Quantcast
  1. Sign up now and join over 35,000 northwest gun owners. It's quick, easy, and 100% free!

7mm mag

Discussion in 'General Firearm Discussion' started by MIKEV311, Dec 10, 2011.

  1. MIKEV311

    MIKEV311 SALEM,OREGON Member

    Messages:
    135
    Likes Received:
    8
    I just want some opinions on this cartridge i just acquired a Remington 700 chambered in this round and not sure if i want to keep it. I already have a .30-06 and a .308 and im not sure i have a need for it just wanted to get some opinions from the experts.
     
  2. mjbskwim

    mjbskwim Salmon,Idaho Well-Known Member

    Messages:
    10,371
    Likes Received:
    7,582
    I believe it will give you another 100yards of flat shooting over the other two. Smaller caliber but longer range.
    Really I would swap it for a 300mag or RUM/Weatherby mag
     
  3. giddyupgo55

    giddyupgo55 Vernonia Active Member

    Messages:
    442
    Likes Received:
    121
    I have hunted for 30 years with a Ruger 7mm Mag, and in my opinon it has been a great gun for me. For some folks the recoil my be more then they want, but as always, it comes down to what works for you. Didn't use it this year, only because I cracked the stock, and have yet to fix or replace it.
     
  4. iusmc2002

    iusmc2002 Colville, WA Active Member

    Messages:
    577
    Likes Received:
    207
    7 mag is a great round. I love mine. Keep it in your stable, if for no other reason, you can say you have a "belted magnum" and play the "Mine's bigger than yours" game lol
     
  5. orygun

    orygun West Linn Bronze Supporter Bronze Supporter

    Messages:
    3,770
    Likes Received:
    1,945
    I'll start the argument here. If I already had a 30-06 (and I do) I would sell the 7mm and never, ever look back. There is nothing the 7mm can do that the 30-06 can't. The 7mm may drop less at a distance, but it's not nearly the difference that some would try to make you believe. Just think how much ammo (or other things) you can buy with the money from the gun.
    I would use the money to buy a high quality scope for the rifle I already have.
    Oh, there's either no experts here, or there are many. Depends on who you ask!:laugh:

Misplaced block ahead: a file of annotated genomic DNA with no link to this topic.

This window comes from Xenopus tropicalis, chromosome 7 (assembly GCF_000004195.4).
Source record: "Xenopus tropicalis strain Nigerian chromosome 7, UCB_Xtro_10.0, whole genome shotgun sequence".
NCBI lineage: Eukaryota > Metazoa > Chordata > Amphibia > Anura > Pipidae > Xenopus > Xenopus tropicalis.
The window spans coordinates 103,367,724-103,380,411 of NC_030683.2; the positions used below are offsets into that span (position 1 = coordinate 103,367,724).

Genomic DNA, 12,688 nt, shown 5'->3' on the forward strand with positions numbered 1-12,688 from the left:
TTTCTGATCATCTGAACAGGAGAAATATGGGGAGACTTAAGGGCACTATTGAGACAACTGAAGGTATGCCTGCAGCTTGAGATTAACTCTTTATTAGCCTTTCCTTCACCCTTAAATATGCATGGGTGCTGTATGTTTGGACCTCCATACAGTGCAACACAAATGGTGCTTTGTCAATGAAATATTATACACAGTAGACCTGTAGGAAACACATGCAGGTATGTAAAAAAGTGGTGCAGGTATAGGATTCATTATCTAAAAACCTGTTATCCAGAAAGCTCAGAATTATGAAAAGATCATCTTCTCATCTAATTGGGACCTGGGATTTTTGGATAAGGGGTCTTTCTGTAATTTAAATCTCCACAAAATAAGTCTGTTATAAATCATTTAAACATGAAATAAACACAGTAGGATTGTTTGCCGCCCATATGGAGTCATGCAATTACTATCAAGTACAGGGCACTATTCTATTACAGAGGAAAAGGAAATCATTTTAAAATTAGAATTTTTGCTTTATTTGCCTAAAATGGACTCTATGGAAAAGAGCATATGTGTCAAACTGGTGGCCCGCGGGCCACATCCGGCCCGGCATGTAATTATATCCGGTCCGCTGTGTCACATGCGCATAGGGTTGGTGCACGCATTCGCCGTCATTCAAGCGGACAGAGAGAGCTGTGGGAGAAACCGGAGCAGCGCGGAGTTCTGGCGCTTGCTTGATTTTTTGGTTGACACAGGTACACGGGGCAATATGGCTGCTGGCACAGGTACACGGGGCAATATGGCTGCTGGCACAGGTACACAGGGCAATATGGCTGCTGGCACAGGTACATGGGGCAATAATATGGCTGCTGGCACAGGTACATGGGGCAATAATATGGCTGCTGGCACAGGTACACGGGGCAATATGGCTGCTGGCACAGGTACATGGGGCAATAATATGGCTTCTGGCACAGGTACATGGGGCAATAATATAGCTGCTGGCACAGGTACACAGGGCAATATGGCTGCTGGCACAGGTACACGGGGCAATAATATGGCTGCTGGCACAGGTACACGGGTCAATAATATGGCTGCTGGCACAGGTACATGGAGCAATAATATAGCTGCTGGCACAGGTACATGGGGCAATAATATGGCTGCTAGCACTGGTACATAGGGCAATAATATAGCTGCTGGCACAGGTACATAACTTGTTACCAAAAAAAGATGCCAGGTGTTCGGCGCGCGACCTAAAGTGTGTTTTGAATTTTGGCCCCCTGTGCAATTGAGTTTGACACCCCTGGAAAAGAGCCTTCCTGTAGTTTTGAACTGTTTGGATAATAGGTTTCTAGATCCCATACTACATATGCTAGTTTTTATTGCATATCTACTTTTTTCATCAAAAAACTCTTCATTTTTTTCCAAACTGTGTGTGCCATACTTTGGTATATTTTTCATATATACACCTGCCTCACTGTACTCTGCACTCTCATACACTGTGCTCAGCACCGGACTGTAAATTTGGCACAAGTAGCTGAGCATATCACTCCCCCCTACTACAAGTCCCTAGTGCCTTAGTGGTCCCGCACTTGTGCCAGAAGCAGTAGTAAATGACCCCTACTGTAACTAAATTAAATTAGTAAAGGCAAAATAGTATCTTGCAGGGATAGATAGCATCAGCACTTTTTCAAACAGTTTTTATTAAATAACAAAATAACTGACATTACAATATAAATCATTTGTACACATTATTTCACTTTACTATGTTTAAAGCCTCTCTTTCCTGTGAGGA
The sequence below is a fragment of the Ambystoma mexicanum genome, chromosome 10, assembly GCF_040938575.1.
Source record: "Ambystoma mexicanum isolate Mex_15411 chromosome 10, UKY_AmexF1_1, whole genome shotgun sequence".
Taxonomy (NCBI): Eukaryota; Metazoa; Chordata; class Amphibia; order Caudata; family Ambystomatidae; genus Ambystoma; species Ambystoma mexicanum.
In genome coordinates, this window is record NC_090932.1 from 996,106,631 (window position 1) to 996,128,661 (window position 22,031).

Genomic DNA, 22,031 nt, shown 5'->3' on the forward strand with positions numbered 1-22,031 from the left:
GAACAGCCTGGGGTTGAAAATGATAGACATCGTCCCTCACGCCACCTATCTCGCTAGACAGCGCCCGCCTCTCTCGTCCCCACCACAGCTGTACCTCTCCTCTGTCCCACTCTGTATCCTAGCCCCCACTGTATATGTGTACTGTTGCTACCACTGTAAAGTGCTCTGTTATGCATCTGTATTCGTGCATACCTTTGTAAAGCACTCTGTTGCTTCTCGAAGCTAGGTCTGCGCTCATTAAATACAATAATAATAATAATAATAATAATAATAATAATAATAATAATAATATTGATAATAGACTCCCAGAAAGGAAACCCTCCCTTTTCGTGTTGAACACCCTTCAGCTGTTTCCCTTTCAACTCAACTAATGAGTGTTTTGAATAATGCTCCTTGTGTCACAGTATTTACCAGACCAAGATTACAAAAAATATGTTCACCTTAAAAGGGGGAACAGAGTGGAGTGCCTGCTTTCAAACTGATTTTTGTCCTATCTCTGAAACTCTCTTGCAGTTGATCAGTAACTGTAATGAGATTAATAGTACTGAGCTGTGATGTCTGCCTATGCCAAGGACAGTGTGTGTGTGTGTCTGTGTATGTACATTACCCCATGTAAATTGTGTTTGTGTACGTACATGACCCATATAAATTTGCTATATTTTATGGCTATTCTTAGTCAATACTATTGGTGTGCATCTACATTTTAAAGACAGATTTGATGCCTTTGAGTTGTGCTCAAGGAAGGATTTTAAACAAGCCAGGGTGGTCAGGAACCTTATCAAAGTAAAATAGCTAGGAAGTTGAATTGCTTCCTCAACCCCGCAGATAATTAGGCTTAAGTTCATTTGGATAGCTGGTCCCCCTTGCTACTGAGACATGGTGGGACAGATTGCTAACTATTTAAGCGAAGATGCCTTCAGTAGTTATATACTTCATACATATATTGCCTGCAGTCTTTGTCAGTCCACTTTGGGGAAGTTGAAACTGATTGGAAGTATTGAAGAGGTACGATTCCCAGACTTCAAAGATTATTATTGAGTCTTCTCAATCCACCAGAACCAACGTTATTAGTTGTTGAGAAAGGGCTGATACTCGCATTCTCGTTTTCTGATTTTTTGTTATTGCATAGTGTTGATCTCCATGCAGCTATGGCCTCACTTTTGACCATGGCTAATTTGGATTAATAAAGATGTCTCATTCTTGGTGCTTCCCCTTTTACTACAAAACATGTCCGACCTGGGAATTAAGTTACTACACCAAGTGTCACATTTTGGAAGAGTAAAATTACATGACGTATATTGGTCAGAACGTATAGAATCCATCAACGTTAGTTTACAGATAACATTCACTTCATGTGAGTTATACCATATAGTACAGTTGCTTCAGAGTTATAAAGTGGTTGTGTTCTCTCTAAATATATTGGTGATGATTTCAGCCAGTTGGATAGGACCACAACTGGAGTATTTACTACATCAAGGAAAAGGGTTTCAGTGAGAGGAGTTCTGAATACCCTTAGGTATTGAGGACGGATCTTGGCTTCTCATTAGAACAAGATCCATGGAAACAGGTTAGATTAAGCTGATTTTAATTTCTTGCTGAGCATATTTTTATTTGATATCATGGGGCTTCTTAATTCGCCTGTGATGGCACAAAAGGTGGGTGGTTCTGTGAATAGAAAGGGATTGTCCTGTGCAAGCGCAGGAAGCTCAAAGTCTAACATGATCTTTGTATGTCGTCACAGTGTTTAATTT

mjbskwim and (deleted member) like this.
  6. RVTECH

    RVTECH LaPine Well-Known Member

    Messages:
    4,255
    Likes Received:
    3,052
    Purely from a ballistics position it is an excellent performing round and that was the reason I acquired one several years ago - until I started loading and bench shooting it. The recoil was more than I wanted in a rifle I might want to take out and shoot a lot. Mine was a Remington 700 Classic and it was probably the most accurate rifle I have owned - especially when loaded with Nosler Ballistic Tip bullets. Even with toned down loads it still had more recoil than I wanted. I traded it for a new Colt 1911. If I was looking for a rifle in that caliber category again I would probably go with a .270 Winchester. The .270 gives up little to the 7MM and with good bullets and carefully loaded ammo will probably perform similarly - and with less recoil.
     
  7. MIKEV311

    MIKEV311 SALEM,OREGON Member

    Messages:
    135
    Likes Received:
    8
    Well there are good arguments why i should keep it or not im still kinda on the fence about it. I do have a soft spot for the .30-06 probably because that is the round i grew up shooting with my dad and grandpa. But i have this sickness that im sure many of you suffer from as well im addicted to firearms of all kinds but im just trying not to get to many calibers in my closet. Is there any treatment for this sickness other than to give away my worldly possessions and join a convent?
     
  8. mjbskwim

    mjbskwim Salmon,Idaho Well-Known Member

    Messages:
    10,371
    Likes Received:
    7,582
    Yes,get another job to feed it.
     
  9. Sabertooth

    Sabertooth Josephine County Active Member

    Messages:
    606
    Likes Received:
    215
    I grew up hunting with a 30-06 Winchester Model 70. My Dad's. Now have a 30-06 Winchester Model 70 or my own and a Target rifle in 30-06. I also have a 7mm Remington Mag in a Wichester Model 70. Recoil is about the same.
    Sell the 7mm? Never.
    No cure for gun fever. Same as Gold fever. Ya got it your stuck with it.
     
  10. RVTECH

    RVTECH LaPine Well-Known Member

    Messages:
    4,255
    Likes Received:
    3,052
    I agree with Saber's gun fever theory but at the same time you may want to evaluate your real needs and (as opposed to just wants) and 'Thin the herd'. I am working on that now, not with just guns & accessories but with everything I own getting prepared to move. You may have read my thread about needing help with my slight 'hoarding' problem. If you didn't you might want to read it. Many of the responses helped out!
     
  11. mjbskwim

    mjbskwim Salmon,Idaho Well-Known Member

    Messages:
    10,371
    Likes Received:
    7,582
    My depression era parents weren't quite horders but something had to have no recycle value to get thrown away.